Patenting is an essential business activity for today’s technology companies. Used properly, patents are powerful business tools for foiling your competitors, and they are one of the best ways to protect new products and processes. The right combination of patents can be worth millions of dollars to its owner.
The law governing patents and patenting is complex and changes often. The relationship of patents and other intellectual property assets to business strategy has evolved rapidly in the last decade or so. The costs involved in securing intellectual property assets are difficult to predict. As an intangible business asset, patents and other intellectual property assets can be difficult to manage.
The world is made up of patented devices and technologies. It is impossible to look around and not see an invention, device, or type of technology that is protected by at least one patent. Many small and large companies alike depend on their patents to keep business growing and advancing to new heights. But, what qualifies as a patent? Not every idea, invention, or design is eligible to be patented. Moreover, not all intellectual property qualifies to register as a patent. Depending on the nature of the intellectual property, a company that owns intellectual property must know how to best treat, secure, and protect their intellectual property.
It is highly recommended to seek the professional advice of a patent attorney in San Francisco, CA to further discuss and address any questions and concerns involving intellectual property and patents. At the Law Office of Christopher Peil, we have years of intellectual property knowledge and experience. We can help you and your business with all your patent and intellectual property legal needs.
A patent is a type of intellectual property. It gives the owner or inventor a mini monopoly over their invention, design, or technology. The mini monopoly, however, is only granted for a limited time. In the majority of cases, the time limit lasts for 20 years. During this time, no other entity can use, sell, duplicate, or make the patent. Doing so causes the issue of infringement, and the owner has the right to sue in federal court for damages.
A patent is not automatically awarded; in reality, the process to obtain a patent for an invention is long. In order to secure a patent, an individual, business, company, or organization will have to submit an application to the United States Patent and Trademark Office or USPTO. It is advised to consult with a San Francisco, CA patent attorney who can guide you through the rigorous patent application process.
In order to be patentable, an invention needs to meet the following requirements set by the USPTO:
- The invention must have a useful purpose.
- The invention must meet the legal definition of “novel.”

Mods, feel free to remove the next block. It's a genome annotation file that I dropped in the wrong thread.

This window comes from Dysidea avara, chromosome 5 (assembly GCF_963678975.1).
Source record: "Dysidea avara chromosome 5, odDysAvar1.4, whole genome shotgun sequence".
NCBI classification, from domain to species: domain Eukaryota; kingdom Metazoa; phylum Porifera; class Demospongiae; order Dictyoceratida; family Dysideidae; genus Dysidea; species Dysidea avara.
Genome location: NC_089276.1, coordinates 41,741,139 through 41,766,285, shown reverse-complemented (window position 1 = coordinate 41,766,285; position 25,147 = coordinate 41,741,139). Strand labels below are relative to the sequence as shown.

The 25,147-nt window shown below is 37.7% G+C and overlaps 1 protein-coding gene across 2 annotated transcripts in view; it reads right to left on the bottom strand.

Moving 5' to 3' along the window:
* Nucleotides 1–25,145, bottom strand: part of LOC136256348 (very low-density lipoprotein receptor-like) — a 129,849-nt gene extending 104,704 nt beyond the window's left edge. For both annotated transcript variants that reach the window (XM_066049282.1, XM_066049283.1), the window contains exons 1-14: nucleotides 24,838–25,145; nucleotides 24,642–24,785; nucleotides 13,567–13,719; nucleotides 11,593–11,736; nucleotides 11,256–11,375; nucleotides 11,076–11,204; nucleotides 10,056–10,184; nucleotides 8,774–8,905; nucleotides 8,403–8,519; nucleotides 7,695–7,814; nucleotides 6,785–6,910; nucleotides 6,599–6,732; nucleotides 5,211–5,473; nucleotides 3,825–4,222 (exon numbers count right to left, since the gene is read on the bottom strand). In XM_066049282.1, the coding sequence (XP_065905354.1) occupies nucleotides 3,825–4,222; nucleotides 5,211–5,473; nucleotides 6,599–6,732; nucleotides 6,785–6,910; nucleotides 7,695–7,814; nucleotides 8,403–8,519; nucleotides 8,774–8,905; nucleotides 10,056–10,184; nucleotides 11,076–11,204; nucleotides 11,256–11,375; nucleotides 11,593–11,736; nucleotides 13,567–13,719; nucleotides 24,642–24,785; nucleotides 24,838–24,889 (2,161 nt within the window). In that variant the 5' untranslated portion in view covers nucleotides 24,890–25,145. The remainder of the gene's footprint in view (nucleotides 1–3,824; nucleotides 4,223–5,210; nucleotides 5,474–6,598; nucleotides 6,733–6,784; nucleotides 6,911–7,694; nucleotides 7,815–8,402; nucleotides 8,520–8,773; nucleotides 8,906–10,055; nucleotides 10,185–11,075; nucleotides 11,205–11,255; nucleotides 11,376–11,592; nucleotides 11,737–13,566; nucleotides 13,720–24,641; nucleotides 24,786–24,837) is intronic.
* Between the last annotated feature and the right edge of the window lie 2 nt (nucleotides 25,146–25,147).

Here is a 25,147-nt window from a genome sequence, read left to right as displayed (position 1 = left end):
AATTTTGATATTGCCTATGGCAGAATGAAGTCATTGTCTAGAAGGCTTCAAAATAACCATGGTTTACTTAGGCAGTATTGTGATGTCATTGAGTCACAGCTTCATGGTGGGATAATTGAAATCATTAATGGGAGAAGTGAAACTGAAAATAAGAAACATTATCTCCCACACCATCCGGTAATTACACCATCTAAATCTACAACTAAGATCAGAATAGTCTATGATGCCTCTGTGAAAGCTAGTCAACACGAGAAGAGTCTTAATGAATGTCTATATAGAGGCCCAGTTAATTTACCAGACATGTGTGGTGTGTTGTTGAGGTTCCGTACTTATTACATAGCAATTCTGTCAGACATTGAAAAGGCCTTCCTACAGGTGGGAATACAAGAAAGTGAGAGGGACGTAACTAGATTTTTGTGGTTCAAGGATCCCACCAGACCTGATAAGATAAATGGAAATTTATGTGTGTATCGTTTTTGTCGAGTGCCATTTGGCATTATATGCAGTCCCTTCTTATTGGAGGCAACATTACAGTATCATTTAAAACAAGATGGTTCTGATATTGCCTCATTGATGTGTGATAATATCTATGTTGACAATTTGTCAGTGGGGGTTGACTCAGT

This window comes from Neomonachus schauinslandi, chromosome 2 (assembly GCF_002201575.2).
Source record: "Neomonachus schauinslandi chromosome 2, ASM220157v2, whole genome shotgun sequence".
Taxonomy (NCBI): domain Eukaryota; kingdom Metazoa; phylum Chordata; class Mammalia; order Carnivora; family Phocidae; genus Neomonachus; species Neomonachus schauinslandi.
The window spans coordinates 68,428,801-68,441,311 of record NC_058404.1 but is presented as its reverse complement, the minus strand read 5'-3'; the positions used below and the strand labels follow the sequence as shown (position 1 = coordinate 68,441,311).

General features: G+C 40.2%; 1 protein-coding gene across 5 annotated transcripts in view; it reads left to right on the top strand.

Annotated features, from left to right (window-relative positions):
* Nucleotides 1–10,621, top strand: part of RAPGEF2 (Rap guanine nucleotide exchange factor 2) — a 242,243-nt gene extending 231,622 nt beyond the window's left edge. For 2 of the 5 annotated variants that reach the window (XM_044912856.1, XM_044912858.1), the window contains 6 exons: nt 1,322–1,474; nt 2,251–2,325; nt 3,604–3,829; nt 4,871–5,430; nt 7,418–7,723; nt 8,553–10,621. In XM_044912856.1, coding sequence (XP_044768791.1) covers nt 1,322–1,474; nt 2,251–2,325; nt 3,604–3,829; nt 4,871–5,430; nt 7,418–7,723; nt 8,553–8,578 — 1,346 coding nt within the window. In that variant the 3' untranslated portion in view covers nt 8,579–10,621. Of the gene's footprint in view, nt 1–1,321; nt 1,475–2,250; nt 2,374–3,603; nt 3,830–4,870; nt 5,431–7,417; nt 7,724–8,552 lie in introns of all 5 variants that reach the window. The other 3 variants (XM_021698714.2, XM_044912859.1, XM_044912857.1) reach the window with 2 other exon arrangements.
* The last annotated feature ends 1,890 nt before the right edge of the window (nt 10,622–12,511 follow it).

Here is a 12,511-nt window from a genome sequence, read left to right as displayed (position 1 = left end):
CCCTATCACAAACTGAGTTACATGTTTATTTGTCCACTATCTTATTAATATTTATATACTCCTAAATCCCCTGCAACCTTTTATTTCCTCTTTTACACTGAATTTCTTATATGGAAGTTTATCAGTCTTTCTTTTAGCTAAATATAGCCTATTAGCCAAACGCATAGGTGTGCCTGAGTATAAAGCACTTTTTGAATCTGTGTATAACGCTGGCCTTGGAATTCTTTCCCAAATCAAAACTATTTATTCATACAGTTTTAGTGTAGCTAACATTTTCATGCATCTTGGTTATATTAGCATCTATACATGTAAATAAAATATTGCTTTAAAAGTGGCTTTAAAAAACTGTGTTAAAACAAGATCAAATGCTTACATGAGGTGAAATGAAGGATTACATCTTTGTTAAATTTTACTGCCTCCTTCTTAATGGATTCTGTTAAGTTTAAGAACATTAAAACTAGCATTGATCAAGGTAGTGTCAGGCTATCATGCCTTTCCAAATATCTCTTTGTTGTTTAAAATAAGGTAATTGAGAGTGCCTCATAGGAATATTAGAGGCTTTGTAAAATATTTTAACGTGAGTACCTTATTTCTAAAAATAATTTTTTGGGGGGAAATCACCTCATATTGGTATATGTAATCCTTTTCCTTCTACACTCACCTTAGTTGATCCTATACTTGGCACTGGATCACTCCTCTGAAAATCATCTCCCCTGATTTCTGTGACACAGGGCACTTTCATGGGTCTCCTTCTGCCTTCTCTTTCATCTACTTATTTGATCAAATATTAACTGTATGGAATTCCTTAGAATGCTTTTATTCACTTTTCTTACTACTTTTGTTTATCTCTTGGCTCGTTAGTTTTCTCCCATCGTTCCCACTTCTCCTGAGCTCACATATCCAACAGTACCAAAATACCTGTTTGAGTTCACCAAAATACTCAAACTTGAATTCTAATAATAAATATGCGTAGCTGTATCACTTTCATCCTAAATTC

- The invention can’t be something that anyone could invent (nonobvious).
- The invention must be a patentable subject matter.
Under patent law, the invention must be “useful.” In other words, it must have a useful purpose. For instance, computer and electronic technologies are most commonly known to have the quality of being useful. Regardless of the nature of the invention, whether it is a chemical compound or part of a new machination, it needs to meet the requirement of being practical and useful. In actual practice, the USPTO finds that almost all inventions have a useful purpose. An example of an invention that would not have a useful purpose would be one that violated the physical laws of the universe. The invention would not have a useful purpose because it could not work.
The invention needs to be novel or new in order to be patentable. It cannot be the same as other prior products, technologies, or processes. If the public is aware or has knowledge of the invention before the patent is filed for protection, it will not be deemed patentable. The novelty requirement also states that the invention cannot be described in a publication or published before the applicant files for patent protection and rights. However, it is important to note that if the inventor does disclose the invention to the public, he or she has one year from the initial disclosure to file a patent application. If he or she fails to file within that year, the inventor cannot obtain a patent. A patent attorney in San Francisco, CA should be consulted right away in order to avoid delays or miss a patent application deadline.
In order to be considered nonobvious, the invention needs to be sufficiently different or improved to be patentable. Nonobvious in the intellectual property world is defined as an invention that cannot be “obvious to a person having ordinary skill in the area related to the invention.” If another person in the same field is able to construct the invention because of its obvious nature, the invention in question may not be patentable. Consulting a San Francisco, CA patent attorney can help you determine whether an invention meets the nonobvious requirement set forth by US law.
Patent-Eligible Subject Matter
For and invention to be patent-eligible subject matter, it must meet the statutory requirements for patents. §35 U.S.C. 101 defines patentable subject matter as any new and useful process, machine, manufacture, or composition of matter or any new and useful improvement thereof subject to the conditions and requirements of the statute.
Patentable subject matter must satisfy two criteria. The first is that the subject matter must be a process, machine, manufacture, or composition of matter. The second criteria require that the subject matter cannot fall within a judicial exception, such as abstract subject matter.
Patent law is complex. It is advised to seek the assistance of an experienced patent attorney in San Francisco, CA to further explain and guide you through the intricate world of intellectual property.
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